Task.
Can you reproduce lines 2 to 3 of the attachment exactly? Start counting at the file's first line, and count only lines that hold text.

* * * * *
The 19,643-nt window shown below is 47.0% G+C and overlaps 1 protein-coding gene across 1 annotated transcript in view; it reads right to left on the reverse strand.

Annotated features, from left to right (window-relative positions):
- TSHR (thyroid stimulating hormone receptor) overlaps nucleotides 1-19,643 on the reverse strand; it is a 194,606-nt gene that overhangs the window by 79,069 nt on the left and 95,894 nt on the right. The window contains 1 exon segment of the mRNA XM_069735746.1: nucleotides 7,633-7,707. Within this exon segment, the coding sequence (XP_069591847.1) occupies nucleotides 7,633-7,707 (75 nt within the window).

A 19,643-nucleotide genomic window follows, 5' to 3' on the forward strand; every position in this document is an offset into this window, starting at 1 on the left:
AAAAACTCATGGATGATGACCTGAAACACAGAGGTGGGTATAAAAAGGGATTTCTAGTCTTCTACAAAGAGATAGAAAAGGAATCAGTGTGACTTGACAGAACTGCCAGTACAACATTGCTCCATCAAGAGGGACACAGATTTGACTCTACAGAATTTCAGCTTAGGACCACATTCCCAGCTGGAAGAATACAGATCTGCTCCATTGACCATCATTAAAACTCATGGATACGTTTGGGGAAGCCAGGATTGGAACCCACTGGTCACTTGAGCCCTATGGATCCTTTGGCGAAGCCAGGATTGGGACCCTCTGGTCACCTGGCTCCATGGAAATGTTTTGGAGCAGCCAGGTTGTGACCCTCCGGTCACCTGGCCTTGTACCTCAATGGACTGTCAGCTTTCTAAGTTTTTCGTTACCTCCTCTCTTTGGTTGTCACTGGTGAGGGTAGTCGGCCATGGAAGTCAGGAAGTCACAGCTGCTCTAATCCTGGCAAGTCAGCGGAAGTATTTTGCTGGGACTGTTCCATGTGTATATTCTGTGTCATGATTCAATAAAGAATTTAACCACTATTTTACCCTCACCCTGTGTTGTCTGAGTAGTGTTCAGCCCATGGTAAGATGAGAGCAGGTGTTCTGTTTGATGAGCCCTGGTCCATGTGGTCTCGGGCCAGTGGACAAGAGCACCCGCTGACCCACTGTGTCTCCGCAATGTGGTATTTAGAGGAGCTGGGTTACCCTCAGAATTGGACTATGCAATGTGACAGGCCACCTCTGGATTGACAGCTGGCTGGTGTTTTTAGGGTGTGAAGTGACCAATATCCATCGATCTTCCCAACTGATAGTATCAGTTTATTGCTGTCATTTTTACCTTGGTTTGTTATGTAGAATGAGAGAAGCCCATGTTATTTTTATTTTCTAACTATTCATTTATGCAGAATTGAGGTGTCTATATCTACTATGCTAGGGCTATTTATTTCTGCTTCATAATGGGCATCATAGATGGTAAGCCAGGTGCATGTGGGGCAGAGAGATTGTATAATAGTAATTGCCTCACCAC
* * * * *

Annotated features, from left to right (window-relative positions):
- TSHR (thyroid stimulating hormone receptor) overlaps nucleotides 1-19,643 on the reverse strand; it is a 194,606-nt gene that overhangs the window by 79,069 nt on the left and 95,894 nt on the right. The window contains 1 exon segment of the mRNA XM_069735746.1: nucleotides 7,633-7,707. Within this exon segment, the coding sequence (XP_069591847.1) occupies nucleotides 7,633-7,707 (75 nt within the window).